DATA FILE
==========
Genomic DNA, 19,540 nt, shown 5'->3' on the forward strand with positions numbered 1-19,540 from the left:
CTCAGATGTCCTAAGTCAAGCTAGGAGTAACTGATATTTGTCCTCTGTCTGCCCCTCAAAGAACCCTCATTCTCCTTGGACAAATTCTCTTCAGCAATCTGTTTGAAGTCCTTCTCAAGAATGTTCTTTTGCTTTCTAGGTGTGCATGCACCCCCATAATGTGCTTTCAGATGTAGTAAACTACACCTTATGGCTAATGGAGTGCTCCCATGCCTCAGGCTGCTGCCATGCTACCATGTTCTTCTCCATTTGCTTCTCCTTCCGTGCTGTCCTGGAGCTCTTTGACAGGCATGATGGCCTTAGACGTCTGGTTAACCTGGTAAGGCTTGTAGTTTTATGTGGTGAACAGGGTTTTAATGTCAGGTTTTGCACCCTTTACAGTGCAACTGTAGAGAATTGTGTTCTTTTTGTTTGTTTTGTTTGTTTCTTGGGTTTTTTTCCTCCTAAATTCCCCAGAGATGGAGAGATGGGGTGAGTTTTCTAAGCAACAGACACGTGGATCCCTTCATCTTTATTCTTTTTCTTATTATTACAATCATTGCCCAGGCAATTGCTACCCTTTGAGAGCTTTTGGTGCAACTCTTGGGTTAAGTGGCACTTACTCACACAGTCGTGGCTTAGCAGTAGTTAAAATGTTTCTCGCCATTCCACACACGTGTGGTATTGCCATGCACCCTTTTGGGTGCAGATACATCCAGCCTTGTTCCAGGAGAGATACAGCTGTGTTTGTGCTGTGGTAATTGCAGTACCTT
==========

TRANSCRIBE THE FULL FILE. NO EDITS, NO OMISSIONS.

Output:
Genomic DNA, 19,540 nt, shown 5'->3' on the forward strand with positions numbered 1-19,540 from the left:
CTCAGATGTCCTAAGTCAAGCTAGGAGTAACTGATATTTGTCCTCTGTCTGCCCCTCAAAGAACCCTCATTCTCCTTGGACAAATTCTCTTCAGCAATCTGTTTGAAGTCCTTCTCAAGAATGTTCTTTTGCTTTCTAGGTGTGCATGCACCCCCATAATGTGCTTTCAGATGTAGTAAACTACACCTTATGGCTAATGGAGTGCTCCCATGCCTCAGGCTGCTGCCATGCTACCATGTTCTTCTCCATTTGCTTCTCCTTCCGTGCTGTCCTGGAGCTCTTTGACAGGCATGATGGCCTTAGACGTCTGGTTAACCTGGTAAGGCTTGTAGTTTTATGTGGTGAACAGGGTTTTAATGTCAGGTTTTGCACCCTTTACAGTGCAACTGTAGAGAATTGTGTTCTTTTTGTTTGTTTTGTTTGTTTCTTGGGTTTTTTTCCTCCTAAATTCCCCAGAGATGGAGAGATGGGGTGAGTTTTCTAAGCAACAGACACGTGGATCCCTTCATCTTTATTCTTTTTCTTATTATTACAATCATTGCCCAGGCAATTGCTACCCTTTGAGAGCTTTTGGTGCAACTCTTGGGTTAAGTGGCACTTACTCACACAGTCGTGGCTTAGCAGTAGTTAAAATGTTTCTCGCCATTCCACACACGTGTGGTATTGCCATGCACCCTTTTGGGTGCAGATACATCCAGCCTTGTTCCAGGAGAGATACAGCTGTGTTTGTGCTGTGGTAATTGCAGTACCTT